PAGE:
Brief Summary

Justice: Fact or Fiction?

With no single definition of justice, we must rely on various theories as the foundation for our ideas about what justice means.  Both individual and cultural definitions of justice may influence how criminal justice professionals understand the concept of justice. Whether justice actually exists or is something that we have yet to achieve remains debatable.  Justice may be illusive for some, while others believe that we can define and achieve justice by comparing it to that which is unjust.

Justice in Criminal Justice

It is important to explore the various ways in which justice has been defined and how these definitions affect the criminal justice system.  Each theory of justice lends to our understanding of what justice is (or isn't), which in turn helps us to decide if criminal justice policies and actions are themselves just. By exploring several perspectives of justice—such as restorative justice, ideological justice, transitional justice, and postmodern justice—we begin to understand why there are different ideas about what the criminal justice system ought to accomplish.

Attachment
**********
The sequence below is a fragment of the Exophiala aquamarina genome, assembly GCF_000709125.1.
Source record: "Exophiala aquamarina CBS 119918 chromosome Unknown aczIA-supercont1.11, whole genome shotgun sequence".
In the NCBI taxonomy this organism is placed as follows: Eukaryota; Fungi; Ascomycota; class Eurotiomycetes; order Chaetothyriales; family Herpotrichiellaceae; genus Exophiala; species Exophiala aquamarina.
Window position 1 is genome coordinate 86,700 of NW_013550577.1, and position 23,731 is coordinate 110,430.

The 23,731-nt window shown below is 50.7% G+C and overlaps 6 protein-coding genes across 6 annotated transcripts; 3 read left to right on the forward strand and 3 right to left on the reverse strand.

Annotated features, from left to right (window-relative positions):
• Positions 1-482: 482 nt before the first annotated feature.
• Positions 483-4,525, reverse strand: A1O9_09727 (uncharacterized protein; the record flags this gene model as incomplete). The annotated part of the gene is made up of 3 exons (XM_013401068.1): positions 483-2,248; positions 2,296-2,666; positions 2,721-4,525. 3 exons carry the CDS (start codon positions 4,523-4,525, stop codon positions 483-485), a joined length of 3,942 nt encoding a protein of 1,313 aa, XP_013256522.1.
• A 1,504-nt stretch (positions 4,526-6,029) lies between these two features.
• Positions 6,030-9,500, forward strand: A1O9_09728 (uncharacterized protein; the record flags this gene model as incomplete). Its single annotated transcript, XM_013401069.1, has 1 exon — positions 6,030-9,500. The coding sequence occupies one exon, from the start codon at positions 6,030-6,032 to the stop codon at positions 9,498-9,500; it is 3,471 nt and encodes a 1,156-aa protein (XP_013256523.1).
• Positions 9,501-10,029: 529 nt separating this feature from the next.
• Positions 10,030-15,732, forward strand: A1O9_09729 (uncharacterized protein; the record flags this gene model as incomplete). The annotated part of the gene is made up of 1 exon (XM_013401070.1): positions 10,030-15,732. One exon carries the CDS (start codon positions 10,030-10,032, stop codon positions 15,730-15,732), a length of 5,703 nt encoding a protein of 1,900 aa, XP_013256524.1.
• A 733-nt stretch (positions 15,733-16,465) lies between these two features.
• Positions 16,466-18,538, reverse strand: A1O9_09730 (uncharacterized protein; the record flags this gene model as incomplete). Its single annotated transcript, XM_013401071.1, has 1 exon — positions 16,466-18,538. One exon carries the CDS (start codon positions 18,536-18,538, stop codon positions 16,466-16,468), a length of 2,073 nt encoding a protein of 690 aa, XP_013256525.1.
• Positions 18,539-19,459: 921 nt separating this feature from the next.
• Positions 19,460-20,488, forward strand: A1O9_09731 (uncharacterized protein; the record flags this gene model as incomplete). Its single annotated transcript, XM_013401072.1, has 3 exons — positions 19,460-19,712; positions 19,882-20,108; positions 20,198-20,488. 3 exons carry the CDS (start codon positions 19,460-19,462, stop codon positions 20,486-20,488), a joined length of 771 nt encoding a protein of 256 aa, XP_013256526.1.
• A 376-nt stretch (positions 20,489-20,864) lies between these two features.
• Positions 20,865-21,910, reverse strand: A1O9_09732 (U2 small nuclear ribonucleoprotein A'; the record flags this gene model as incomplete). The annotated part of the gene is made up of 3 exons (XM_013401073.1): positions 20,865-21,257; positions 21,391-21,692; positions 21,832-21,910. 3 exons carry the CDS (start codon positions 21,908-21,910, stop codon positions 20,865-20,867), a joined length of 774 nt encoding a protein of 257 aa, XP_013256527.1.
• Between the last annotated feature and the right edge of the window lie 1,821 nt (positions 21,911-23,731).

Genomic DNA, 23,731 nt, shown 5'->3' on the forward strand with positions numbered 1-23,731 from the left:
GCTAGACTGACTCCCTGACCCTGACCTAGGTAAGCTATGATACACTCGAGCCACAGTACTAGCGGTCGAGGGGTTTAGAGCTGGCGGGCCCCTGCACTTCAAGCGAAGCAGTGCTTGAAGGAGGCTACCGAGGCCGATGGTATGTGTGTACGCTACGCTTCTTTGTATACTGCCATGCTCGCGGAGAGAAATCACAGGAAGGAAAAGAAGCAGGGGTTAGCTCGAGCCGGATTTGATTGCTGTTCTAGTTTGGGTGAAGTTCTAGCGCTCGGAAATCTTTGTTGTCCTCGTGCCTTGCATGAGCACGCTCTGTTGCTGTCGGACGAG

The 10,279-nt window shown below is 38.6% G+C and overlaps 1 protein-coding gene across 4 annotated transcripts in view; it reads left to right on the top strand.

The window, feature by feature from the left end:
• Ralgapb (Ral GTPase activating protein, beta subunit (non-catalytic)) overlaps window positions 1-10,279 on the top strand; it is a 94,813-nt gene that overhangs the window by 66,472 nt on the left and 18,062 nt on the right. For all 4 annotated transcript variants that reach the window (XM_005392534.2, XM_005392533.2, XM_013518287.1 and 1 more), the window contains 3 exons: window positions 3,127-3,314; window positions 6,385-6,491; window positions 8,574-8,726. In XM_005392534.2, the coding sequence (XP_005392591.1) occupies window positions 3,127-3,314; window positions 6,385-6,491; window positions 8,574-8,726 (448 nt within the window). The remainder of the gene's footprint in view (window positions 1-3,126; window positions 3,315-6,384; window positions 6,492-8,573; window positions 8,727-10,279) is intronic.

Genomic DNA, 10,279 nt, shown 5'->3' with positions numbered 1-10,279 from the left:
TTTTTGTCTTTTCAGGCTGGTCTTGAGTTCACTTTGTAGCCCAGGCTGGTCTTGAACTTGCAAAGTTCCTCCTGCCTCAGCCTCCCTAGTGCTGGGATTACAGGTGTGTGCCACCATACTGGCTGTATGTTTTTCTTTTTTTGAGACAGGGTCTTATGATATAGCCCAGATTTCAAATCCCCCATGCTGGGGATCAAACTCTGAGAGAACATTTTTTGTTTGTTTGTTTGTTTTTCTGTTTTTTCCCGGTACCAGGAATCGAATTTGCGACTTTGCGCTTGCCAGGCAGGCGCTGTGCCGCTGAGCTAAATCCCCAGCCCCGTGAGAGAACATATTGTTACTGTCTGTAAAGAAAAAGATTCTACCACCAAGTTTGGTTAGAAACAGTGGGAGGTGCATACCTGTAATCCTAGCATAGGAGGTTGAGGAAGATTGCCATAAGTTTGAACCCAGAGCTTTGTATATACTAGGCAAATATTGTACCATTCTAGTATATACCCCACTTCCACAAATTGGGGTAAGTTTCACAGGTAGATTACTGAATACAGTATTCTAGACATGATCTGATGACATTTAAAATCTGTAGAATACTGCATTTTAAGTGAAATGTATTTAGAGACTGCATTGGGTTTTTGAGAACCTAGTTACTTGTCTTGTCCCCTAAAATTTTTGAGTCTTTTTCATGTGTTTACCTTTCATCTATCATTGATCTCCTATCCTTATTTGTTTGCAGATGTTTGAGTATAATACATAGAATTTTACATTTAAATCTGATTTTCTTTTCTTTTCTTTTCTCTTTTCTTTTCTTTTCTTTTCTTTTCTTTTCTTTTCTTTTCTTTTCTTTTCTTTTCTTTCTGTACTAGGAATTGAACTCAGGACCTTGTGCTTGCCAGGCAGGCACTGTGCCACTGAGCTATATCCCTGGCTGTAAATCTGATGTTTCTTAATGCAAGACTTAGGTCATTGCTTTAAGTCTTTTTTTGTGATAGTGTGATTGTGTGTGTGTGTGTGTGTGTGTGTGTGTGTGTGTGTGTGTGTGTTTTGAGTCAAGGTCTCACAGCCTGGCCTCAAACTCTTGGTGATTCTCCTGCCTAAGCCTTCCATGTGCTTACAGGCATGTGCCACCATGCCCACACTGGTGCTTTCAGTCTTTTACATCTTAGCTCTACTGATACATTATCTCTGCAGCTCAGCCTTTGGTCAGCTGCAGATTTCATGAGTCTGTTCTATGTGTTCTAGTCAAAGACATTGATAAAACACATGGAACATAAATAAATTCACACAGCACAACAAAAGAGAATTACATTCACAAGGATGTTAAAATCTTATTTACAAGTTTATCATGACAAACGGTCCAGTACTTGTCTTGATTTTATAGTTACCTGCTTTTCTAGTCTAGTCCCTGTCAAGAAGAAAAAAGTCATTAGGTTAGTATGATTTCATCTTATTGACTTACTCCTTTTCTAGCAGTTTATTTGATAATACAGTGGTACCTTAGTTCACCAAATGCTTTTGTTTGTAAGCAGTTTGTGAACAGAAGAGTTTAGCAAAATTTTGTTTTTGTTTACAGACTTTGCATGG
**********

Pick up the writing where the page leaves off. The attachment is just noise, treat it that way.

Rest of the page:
Distributive Justice.

Distributive justice broadly focuses on giving people what they are due; but it raises significant questions about how to actually achieve this through the criminal justice system.  From the earliest philosophies of Aristotle to contemporary philosophers such as John Rawls, we see the process, progression, and continuing struggle of deciding how we should distribute justice fairly in society.  

Individual and Community Interests in Distributive Justice

Under the umbrella of distributive justice there is further variation in deciding whom justice is for.  Can one model of justice balance the needs of individual offenders, victims, and society, or must we emphasize one over another to satisfactorily achieve justice?  The four models of distributive justice—compassionate, participatory, mechanical, and authoritarian—define focal points to resolve such conflicts and to achieve justice; however, they also lead to a larger question: "How do we know when we have accomplished justice?"

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